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Pledged-Asset Mortgage

Mortgage Library: Types of Mortgage Loans: Pledged-Asset Mortgage

Pledged-Asset Mortgages, also referred to as Asset-Backed, or Asset-Integrated Mortgages, are specially designed for borrowers who have sufficient income to make monthly payments toward a home, but who have all their ready cash tied up in some sort of investments. Pledged-Asset Mortgages allow borrowers to capitalize on savings without spending them and avoid down payment requirements by pledging their financial assets. Depending upon the lender, you can use almost any type of an investment, including mutual funds or a stock portfolio.

Here's how a Pledged-Asset Mortgage works. You don't make a down payment, but pledge your assets instead. Let's say you want to buy a $100,000 home, and you have $20,000 in stocks, Certificates of Deposit, or any other type of investment. You can either cash in the investment and use that money for the down payment, or you can use the investment as collateral for the loan.

A Pledged-Asset Mortgage generally makes sense for people in a high income tax bracket. This sort of loan is an excellent option if the financial asset you are pledging has a higher expected rate of return than the interest rate on the mortgage, or when the assets you are pledging could cause you capital gains income tax grief if you were to convert them to cash. A Pledged-Asset Mortgage also makes sense for people helping a relative--or an extremely good friend--buy a house. You are still making money on your investments, and the person you are backing has a house.

Benefits of Pledged-Asset Mortgages:

  • You continue to own the investments that are pledged and continue to make any interest or profit that they generate.
  • In many cases the borrower can avoid having to take out mortgage insurance on the loan.

Disadvantages of Pledged-Asset Mortgages:

  • If you default on the mortgage, the lender gets both the assets you pledged as well as the house.
  • Keep in mind that since you are borrowing more money you are paying more interest than you would have paid if you had cashed in the investments and used that money for the down payment. You have to look at how much you are making on your investments and at how much you're paying in interest on the mortgage.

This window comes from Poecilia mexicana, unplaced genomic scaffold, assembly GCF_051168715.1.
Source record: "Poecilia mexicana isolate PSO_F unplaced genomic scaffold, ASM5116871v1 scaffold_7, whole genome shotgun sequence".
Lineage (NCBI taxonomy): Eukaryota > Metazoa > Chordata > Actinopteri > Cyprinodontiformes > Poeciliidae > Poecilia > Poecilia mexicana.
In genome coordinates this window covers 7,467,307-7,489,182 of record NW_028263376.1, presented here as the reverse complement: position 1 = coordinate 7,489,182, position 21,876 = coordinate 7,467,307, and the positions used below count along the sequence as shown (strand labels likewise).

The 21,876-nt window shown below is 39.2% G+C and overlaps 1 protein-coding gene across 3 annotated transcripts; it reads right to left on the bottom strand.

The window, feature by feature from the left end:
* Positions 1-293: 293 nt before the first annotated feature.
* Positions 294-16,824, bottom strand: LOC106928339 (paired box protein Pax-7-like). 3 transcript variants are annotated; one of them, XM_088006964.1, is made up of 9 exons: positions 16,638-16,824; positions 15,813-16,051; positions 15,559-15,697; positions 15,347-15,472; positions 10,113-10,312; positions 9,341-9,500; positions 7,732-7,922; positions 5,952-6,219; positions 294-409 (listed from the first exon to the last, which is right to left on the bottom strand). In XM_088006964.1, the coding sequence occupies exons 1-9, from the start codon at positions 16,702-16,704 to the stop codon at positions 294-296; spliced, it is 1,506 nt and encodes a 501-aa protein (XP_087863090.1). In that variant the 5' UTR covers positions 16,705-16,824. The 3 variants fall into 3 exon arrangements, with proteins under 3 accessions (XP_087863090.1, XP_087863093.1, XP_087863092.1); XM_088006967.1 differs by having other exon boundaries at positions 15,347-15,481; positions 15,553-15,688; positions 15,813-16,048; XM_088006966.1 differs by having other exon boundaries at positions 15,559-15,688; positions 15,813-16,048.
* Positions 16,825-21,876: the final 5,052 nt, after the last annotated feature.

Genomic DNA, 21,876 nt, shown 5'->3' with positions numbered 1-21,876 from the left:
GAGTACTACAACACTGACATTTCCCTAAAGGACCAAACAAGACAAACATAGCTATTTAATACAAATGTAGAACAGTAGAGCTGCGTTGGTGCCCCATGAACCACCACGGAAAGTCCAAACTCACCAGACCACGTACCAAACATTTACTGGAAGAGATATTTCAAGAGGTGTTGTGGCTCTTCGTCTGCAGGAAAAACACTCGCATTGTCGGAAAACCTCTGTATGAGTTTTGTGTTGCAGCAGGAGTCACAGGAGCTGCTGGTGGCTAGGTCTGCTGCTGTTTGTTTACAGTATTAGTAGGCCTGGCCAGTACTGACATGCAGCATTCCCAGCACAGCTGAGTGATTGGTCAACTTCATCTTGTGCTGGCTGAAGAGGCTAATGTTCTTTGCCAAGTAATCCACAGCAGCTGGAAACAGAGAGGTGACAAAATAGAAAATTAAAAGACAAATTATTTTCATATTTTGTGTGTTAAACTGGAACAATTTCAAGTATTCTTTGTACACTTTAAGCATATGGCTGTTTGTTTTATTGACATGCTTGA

Fannie Mae's Pledged-Asset Mortgage Products

Fannie Mae's Pledged-Asset Mortgage products enable home buyers to borrow up to 100 percent of the sales price (or appraised value, if less) of a home when there is a pledge of a stable financial asset. Pledged-Asset Mortgages are fixed-rate loans, fully amortizing with terms between 10 and 30 years or adjustable-rate loans (available only when the pledged asset is greater than 10 percent and the borrower is making a contribution of at least 5 percent). Eligible properties are  single unit, owner-occupied, primary residences.

Fannie Mae offers the following three Pledged-Asset Mortgage products:

30 percent pledge -- This mortgage program requires that a family member pledge 30 percent of the unpaid principal balance on a 100 percent LTV loan. Mortgage insurance (MI) coverage is not required.

10 percent family member pledge -- This program allows a family member to contribute 10 percent of the original unpaid principal balance on a 100 percent LTV loan, provided that the borrower's income is less than or equal to 100 percent of the area median income, and the borrower contributes at least 3 percent to down payment and closing costs. Incomes greater than 100 percent of area median income are allowed provided the borrower contributes 5 percent or more for down payment and closing costs. Mortgage insurance is required.

10 percent self-pledge -- This program allows a borrower to pledge a minimum of 10 percent of the original unpaid principal balance on a 100 percent LTV loan. Mortgage insurance is required.

The pledged asset

The pledge may only be given by a parent, grandparent, brother, or sister eligible under the Fannie Mae gift policy or, in the case of the self-pledge, by the borrower. The pledge must be held as a certificate of deposit at a bank, credit union, or other depository. The account may earn interest, and interest may be paid to the borrower.

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